I’ve also noticed an origin of language section on the website of the Darwin Correspondence Project (a Cambridge research team), though for some reason linguistics isn’t listed as a currently-engaging discipline there…👀

Debates about the origin of language are still ongoing. … Such questions, addressed in a variety of scientific disciplines, such as neurology, paleoanthropology, and animal psychology, build upon the work of Darwin and his contemporaries, while taking that work in new directions.

But anyway, the wide attention the issue of language origin has drawn to itself means that the Chomskyan conjecture can’t be the only voice out there—in fact it’s not even the mainstream view. According to Wikipedia “a majority of linguistic scholars as of 2018 hold continuity-based theories”; that is, pro-gradual-evolution (or “gradualist”) theories. The following slide from the Institute of Southern Punjab Multan presents an interesting picture.

Out of the six postulated sources of human language listed in the slide, only two endorse a sudden-development view—the divine source (as in the Bible) and the genetic source (as in Chomsky’s conjecture)—while all the rest are gradualist. Granted, we can’t take an ayes-have-it attitude towards scientific debates (“truth always rests with the minority” as Søren Kierkegaard once said), but suddenists do need to come up with more solid evidence than faith- or conjecture-based argumentation in order to win the wider audience’s hearts and to defend themselves against incessant criticisms, not all of which are unreasonable.

Pinker & Bloom in Behavioral and Brain Sciences (1990):
If a current theory of language is truly incompatible with the neo-Darwinian theory of evolution, one could hardly blame someone for concluding that it is not the theory of evolution that must be questioned, but the theory of language.
ℹ️ Pinker and Bloom argue for a natural selection–based (i.e., gradualist) account of language origin despite their sympathies with Chomsky’s generative grammar.

Ben James on The Atlantic (2018):
Chomsky’s position is such a brazen refutation of known evolutionary processes that Kolodny, Stout, and many of their colleagues aren’t sure how to engage with it. Stout claims that Berwick’s refutation of his research misses the mark entirely. Ultimately … he expects the positions of Berwick, Chomsky and other formalist linguists to find a sort of synthesis with his own views on language, but he doesn’t see agreement occurring anytime soon.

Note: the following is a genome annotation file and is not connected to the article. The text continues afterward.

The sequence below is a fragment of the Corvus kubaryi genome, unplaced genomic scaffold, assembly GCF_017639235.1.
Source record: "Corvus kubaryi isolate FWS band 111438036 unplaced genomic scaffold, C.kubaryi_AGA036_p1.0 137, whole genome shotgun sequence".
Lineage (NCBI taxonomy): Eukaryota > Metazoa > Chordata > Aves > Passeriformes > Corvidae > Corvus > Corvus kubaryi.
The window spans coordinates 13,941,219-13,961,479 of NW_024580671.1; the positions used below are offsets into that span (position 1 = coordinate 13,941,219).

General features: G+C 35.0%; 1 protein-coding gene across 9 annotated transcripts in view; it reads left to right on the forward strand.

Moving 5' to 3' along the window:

ℹ️ Stout endorses the tool-making or more exactly “technological pedagogy” hypothesis and Kolodny further puts forward a “hijacking”- or exaptation-based—though still gradualist—theory of language origin.

But coming up with solid evidence is difficult. As Ray Jackendoff writes on the Linguistic Society of America website:

The basic difficulty with studying the evolution of language is that the evidence is so sparse. Spoken languages don’t leave fossils, and fossil skulls only tell us the overall shape and size of hominid brains, not what the brains could do.

Without hard evidence, though, the study of language origin is still a game of speculation at the end of the day—not substantially superior to what it was one and a half centuries ago, when speculations got so whimsical that the Linguistic Society of Paris (SLP) decided to ban discussions on the topic altogether.

La Société n’admet aucune communication concernant, soit l’origine du langage soit la création d’une langue universelle. (The Society does not accept any communication concerning either the origin of language or the creation of a universal language.)
— ART. 2, Status de 1866, SLP

See this, this, and this page for some imaginative theories as well as this page for some mythical ones (my personal favorite is the Wurruri story🧟‍♀️). And also don’t forget the once ambitious mission of finding the mother tongue of our species (such as Nostratic)! Not sure if that quest is still on but sometimes I find the idea cool.

For the remaining content of this article see my next post “Where is language from? (Part 2)”.